What Happens When You Pay Your Mortgage Early? “6% interest rate, 21 years forward”… Forward Rates Makes It Less Obvious What Your Effective ‘Return On Investment’ Really Is

The Truth About Paying Down Your Mortgage Early

First, it’s helpful to understand mechanically what happens when you make an extra, partial, principal payment on your mortgage.

After making your regular monthly payment, let’s say you send an additional $1,000 to the bank for principal.  The bank – actually the mortgage servicing company, but let’s not nitpick – applies that principal to the furthest-away-in-time mortgage payment.  In Manny’s case, his $1,000 payment gets applied toward a payment due 21 years from now.

In other words, Manny’s total mortgage principal gets reduced by $1,000, but not in any way that affects his current monthly mortgage costs.  He’s still obligated to make regular mortgage payments next month.

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You may have read, not entirely incorrectly, that when you pay debt principal early you get a guaranteed return on your money equal to your interest rate. If you have a 6% mortgage, the conventional wisdom goes, you get a 6% “return on investment” when you pay off your mortgage.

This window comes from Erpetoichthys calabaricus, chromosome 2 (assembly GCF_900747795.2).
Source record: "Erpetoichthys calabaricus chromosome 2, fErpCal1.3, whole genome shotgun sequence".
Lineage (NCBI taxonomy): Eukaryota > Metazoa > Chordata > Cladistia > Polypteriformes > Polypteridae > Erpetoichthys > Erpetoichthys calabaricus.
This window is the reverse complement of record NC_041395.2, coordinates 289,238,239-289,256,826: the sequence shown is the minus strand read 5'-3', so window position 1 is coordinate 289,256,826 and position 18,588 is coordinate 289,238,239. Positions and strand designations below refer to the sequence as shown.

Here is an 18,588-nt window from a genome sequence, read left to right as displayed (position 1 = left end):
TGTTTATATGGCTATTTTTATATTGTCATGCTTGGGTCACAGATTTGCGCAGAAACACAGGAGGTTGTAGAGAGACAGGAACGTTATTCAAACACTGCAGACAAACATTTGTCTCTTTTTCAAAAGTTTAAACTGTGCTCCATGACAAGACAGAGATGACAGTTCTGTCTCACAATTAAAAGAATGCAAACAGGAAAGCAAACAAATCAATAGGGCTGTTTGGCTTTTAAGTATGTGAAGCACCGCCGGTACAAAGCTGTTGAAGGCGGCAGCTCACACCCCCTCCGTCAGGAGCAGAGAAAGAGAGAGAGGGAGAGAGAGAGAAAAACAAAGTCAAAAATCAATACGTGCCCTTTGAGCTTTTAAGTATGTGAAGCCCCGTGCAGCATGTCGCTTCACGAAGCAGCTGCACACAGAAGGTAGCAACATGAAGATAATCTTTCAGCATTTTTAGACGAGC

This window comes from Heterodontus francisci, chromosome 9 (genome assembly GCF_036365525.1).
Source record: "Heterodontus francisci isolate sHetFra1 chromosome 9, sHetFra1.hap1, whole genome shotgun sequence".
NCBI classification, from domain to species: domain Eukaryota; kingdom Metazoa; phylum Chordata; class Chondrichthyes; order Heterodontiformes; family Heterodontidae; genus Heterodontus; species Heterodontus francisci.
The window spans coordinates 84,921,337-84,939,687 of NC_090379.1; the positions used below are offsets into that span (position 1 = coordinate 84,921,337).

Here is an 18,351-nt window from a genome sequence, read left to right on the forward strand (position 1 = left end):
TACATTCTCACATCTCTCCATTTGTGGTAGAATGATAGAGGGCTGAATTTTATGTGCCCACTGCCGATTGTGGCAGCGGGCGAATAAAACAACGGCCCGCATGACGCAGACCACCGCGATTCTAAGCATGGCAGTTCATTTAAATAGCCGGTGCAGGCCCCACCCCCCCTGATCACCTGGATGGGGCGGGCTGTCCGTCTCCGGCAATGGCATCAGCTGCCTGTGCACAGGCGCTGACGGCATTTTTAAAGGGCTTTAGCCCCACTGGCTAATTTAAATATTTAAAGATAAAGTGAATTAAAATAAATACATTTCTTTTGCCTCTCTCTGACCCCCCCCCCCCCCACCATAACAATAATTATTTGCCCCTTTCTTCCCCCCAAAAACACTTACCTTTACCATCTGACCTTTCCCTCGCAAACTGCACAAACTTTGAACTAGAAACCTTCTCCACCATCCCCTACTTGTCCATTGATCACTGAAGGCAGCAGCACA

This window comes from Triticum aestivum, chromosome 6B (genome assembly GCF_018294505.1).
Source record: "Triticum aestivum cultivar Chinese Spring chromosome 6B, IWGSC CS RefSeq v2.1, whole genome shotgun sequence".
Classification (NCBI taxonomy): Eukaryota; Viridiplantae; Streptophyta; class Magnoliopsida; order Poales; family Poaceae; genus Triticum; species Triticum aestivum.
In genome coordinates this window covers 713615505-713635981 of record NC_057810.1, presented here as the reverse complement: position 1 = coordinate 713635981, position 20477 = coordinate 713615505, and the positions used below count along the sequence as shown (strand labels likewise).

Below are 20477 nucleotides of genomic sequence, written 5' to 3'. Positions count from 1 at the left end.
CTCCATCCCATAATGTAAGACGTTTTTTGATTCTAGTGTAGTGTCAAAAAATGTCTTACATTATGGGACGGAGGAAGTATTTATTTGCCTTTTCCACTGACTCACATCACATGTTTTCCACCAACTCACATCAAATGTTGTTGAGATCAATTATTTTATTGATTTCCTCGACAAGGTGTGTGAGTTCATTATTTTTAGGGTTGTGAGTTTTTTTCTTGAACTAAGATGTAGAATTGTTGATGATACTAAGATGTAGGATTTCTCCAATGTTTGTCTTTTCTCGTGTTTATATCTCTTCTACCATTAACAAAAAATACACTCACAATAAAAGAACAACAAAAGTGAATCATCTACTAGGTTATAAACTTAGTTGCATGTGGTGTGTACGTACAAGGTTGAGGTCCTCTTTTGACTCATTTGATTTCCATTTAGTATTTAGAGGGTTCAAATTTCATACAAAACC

21 years from now a 6% mortgage interest rate may be extraordinarily high or it may be extraordinarily low (I’m agnostic on the issue) but the imprecision around the question of forward rates makes it less obvious what your effective ‘return on investment’ really is, or what you should reasonably expect to earn on your money 21 years from now.



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